Metglas is a thin amorphous metal alloy ribbon produced by using rapid solidification process of approximately 1,000,000 °C/s (1,800,000 °F/s; 1,000,000 K/s). This rapid solidification creates unique ferromagnetic properties that allows the ribbon to be magnetized and de-magnetized quickly and effectively with very low core losses of approximately 5 mW/kg[1] at 60 Hz and a maximum relative permeability of approximately 1,000,000.[2]


Metglas is based on technology developed at AlliedSignal research facilities in Morristown, New Jersey and Vacuumschmelze in Hanau, Germany. The development of amorphous metals began in 1970. Over the years, many new alloys have been found using the same principles of rapid solidification.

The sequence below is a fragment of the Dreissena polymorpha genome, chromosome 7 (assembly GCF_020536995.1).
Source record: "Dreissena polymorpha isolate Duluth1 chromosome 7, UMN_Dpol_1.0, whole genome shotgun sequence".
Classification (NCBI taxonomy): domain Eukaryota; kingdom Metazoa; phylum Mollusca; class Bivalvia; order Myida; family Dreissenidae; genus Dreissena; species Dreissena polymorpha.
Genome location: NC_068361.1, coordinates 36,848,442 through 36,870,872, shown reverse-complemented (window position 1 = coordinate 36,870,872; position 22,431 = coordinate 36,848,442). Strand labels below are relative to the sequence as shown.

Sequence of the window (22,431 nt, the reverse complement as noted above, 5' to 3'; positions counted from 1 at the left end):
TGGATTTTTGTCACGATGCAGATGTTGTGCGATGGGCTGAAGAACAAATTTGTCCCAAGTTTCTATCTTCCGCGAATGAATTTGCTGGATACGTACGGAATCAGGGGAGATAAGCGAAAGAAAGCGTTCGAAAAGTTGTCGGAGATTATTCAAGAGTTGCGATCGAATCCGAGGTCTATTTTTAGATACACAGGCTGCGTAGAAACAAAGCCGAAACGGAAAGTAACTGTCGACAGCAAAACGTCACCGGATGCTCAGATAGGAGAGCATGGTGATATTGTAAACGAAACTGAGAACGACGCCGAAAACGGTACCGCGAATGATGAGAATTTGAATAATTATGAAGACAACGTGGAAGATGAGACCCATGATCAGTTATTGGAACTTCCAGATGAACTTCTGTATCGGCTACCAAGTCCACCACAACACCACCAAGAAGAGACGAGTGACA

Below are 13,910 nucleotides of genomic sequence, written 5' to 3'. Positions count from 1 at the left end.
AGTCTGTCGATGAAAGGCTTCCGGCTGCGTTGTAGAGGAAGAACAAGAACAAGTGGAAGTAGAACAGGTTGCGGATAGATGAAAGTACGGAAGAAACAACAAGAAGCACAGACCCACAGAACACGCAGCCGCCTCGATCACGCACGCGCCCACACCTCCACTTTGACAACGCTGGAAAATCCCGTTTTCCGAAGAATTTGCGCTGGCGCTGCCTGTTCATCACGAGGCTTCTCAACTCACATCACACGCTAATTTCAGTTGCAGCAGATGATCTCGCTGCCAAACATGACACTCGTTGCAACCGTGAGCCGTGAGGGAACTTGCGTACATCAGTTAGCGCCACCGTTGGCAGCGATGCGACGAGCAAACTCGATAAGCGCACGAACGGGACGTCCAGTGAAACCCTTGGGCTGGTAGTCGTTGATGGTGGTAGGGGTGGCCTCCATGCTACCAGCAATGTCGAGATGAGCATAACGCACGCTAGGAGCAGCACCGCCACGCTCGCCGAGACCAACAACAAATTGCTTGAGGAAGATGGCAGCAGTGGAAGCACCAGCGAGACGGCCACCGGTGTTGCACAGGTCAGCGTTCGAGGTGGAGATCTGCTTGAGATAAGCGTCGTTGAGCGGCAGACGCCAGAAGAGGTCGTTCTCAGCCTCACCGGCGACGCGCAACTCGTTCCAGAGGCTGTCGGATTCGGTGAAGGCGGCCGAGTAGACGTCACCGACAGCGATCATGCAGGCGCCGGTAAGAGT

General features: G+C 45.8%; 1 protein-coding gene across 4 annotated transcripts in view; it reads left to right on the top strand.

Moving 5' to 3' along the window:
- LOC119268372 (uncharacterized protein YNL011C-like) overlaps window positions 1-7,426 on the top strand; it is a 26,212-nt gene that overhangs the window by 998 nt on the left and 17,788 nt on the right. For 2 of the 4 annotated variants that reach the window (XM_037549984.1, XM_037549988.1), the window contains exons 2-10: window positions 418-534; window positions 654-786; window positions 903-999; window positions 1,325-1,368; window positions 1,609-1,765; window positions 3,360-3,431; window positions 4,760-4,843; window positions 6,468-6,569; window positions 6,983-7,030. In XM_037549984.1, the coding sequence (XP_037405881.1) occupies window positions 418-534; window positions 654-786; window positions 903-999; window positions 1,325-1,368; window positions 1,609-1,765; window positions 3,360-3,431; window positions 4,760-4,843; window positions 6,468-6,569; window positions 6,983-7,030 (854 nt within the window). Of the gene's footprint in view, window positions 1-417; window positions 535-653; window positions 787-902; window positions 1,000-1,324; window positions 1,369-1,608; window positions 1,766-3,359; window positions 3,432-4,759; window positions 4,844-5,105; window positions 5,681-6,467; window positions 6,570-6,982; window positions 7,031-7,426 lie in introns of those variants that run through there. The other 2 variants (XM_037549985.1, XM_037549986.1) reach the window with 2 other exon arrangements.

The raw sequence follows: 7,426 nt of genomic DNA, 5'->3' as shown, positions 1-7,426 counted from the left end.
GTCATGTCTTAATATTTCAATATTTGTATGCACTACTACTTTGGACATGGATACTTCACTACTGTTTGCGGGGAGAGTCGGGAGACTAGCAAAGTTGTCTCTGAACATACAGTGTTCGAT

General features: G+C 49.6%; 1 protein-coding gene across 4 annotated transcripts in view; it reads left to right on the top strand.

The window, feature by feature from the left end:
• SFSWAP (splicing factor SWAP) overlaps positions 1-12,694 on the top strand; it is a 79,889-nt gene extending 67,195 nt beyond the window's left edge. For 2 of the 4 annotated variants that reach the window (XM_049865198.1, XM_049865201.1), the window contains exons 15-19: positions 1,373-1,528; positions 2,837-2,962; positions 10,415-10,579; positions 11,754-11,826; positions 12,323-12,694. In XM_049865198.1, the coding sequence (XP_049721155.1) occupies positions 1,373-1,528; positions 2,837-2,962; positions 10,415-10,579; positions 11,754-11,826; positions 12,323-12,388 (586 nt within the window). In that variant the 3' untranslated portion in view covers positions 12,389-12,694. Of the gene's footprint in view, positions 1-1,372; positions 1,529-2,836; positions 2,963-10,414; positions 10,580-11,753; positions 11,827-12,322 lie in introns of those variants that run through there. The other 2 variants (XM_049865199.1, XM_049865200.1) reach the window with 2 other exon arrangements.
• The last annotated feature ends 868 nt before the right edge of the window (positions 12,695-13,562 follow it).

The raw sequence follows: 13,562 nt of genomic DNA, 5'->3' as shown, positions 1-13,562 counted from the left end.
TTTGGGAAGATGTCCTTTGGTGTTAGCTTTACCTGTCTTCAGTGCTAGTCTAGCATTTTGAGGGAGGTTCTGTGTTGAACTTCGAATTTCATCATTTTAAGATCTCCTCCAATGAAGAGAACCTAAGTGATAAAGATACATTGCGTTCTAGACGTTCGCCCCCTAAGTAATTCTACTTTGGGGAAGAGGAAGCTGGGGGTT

Metglas, also known as metallic glass alloys, differ from traditional metals in that they have a non-crystalline structure and possess unique physical and magnetic properties that combine high permeability, strength and hardness with flexibility and toughness.

See alsoEdit


  1. ^ "Core Losses in Metglas Alloy 2714A", Metglas Archived 2012-03-30 at the Wayback Machine
  2. ^ "Metglas Magnetic Alloy 2714A", Metglas Archived 2012-02-06 at the Wayback Machine